I’m sure I have a lot of old things, I usually never throw much away unless it’s broken or I’ve out grown it; but even then I might still hold on to it. But there are a couple of thing’s that I’ve acquired in the last 3 years that I plan on holding on to until I can pass them down, now that I think about it, I might not pass them down. They have no meaning to anyone else except for me.
The first item I took from my grandma’s house on the evening just before I returned home from her memorial was a cute little photo album, or so I thought. Now you have to understand that my Grandma Mary was a very stubborn, straight-forward woman who came across as a bitch to most people, but this woman would do anything for anyone. If you crossed her, it wasn’t a bridge that was rebuilt very quickly. She taught me to trust my instincts and gave me the courage to tell people to, “fuck off”. She also taught me that it’s important to take time for yourself and water the grass at the same time. She unfortunately also taught me that you have to take care of yourself, because she didn’t. When she was diagnosed with cancer, she died 7 days later. Her delicate frame was riddled with the life taking disease that plagues my family. My grandma didn’t leave me a chunk of change, she didn’t pass down some antique jewelry, heck I didn’t even get one of her pots. Instead, she left Easter eggs if you will, around the house. Maybe not intentionally, but each of us kids found something that she stowed away for us one day.
I found a cute little box made of cardboard, embossed with pastel, yellow, pink, purple and blue plaid kriss crossing the front, inside a cupboard in the head-board of my grandparents bed. In the center it say’s, “Happy Mother’s Day.”
Inside I found a bunch of random items. Most of my family would think it was trash, but to my grandma, it meant something. It meant enough that she found a box and stored everything inside and added to it as the years passed.
The first item is an old envelope containing letters I sent her for various reason when I was under the age of 13. She use to tease me that she’d love me until I became a teenager. (She loved me even more once I became a teenager) These were letters sent via snail mail. They often started with: “Dear Grandma. I love you. I like you…”
Next were a couple of wallet size pictures of me with my parents when I was only 2 weeks old, a picture of my mom when she was in high school with her pencil thin eyebrows and ‘surfer girl’ layered hair, also was a picture of my parents at my mom’s high school prom. The last two wallets were pictures of my daughter when she was 2 months old and one of my son when he was 4 years old.
Another item inside the box were 8 one dollar bills. These were the dollars that I mailed my grandma for her birthday in the birthday cards I sent her. She always sent me money in my birthday cards, so I just assumed she wanted the same thing. I can’t believe she kept all of them.
There are a pair of reading glasses covered in dust, two sticks of Wrigley’s spearmint gum. I use to want to have to wear glasses because my grandma did. She always had these fancy pretty frames. There are two scents that remind me of my grandma, one is of Jergens cherry almond hand lotion and Wrigley’s spearmint gum. My grandma would drive to the bank every Friday to cash my grandpa’s pay check. We’d wait in the long drive-thru line and to help pass the time, she’d always give me a piece of gum. She’s the only person I knew, that chewed that gum.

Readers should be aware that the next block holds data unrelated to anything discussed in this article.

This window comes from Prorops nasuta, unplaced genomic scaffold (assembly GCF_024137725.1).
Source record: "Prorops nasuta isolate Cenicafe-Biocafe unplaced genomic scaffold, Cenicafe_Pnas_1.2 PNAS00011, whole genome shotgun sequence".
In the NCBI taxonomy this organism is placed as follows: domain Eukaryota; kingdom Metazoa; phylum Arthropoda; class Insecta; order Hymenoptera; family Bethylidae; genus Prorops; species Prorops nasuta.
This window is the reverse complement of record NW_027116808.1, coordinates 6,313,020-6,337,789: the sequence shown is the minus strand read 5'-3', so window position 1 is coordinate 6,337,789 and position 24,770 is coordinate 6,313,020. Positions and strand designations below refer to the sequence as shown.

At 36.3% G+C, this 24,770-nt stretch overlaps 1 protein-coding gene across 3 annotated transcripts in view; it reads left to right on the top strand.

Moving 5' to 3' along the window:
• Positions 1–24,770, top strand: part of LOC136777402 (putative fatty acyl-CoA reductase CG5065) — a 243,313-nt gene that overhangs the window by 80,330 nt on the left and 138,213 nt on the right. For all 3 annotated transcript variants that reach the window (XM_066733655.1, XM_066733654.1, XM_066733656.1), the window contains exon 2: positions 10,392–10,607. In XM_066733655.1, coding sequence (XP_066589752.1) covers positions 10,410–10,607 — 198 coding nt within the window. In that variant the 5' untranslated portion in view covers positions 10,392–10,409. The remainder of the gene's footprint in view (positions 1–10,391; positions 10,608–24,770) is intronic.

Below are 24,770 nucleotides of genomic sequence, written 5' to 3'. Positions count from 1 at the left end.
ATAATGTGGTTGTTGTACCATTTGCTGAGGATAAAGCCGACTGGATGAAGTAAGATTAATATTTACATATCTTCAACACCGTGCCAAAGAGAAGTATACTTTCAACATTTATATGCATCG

There is a fake $10,000 dollar bill. My grandma use to buy lottery tickets from the Asian store on the corner in her neighborhood, then she religiously watch the lottery numbers on TV. She’d complain that it was rigged, but she’d continue to buy those tickets. She’d even let me and my cousin scratch them and we got to keep the winning’s if we won anything. She promised us that she’d win the lottery one day. This is about as close to winning the lottery as she ever got.
The next item in the memory box is a scratch paper from Allstate insurance that has my grandmothers hand written words of, “You are my sunshine” over and over until she ran out of scratch paper. I often times call up the family members close to my heart and leave voicemails of me or my children singing, “You are my sunshine,” in the hopes of making their day a little brighter. This paper has the most meaning to me. She physically wrote each word, re-tracing over the words engraving them into the white paper. She wrote this for some reason and I like to think she wrote it after listening one of my voice mails.
Last but not least, is a Western Union receipt from her to me on the date of 6/13/05 @ 14:12:49 Destination: Tupelo Mississippi for the amount of $500. If it wasn’t for this $500 I wouldn’t be where I am today. That $500 dollars was spent on gas, a couple motel rooms and the trip of my lifetime. I was escaping a failed marriage that had turned violent. I was driving from Mississippi across country in a 1997 grey Saturn strapped down with everything I could fit, including my 17 month old daughter and 5-year-old son heading back home to Anderson California for the last time. I wasn’t going to fail this time. I was going to make a better life for my kids and for myself. I pushed and pushed and made it.
I may never win the lottery, I might never be a published author , and I may never travel the world but I lived enough life in my 31-1/2 years that I was able to have memories cherished in a box worth a life time of stories.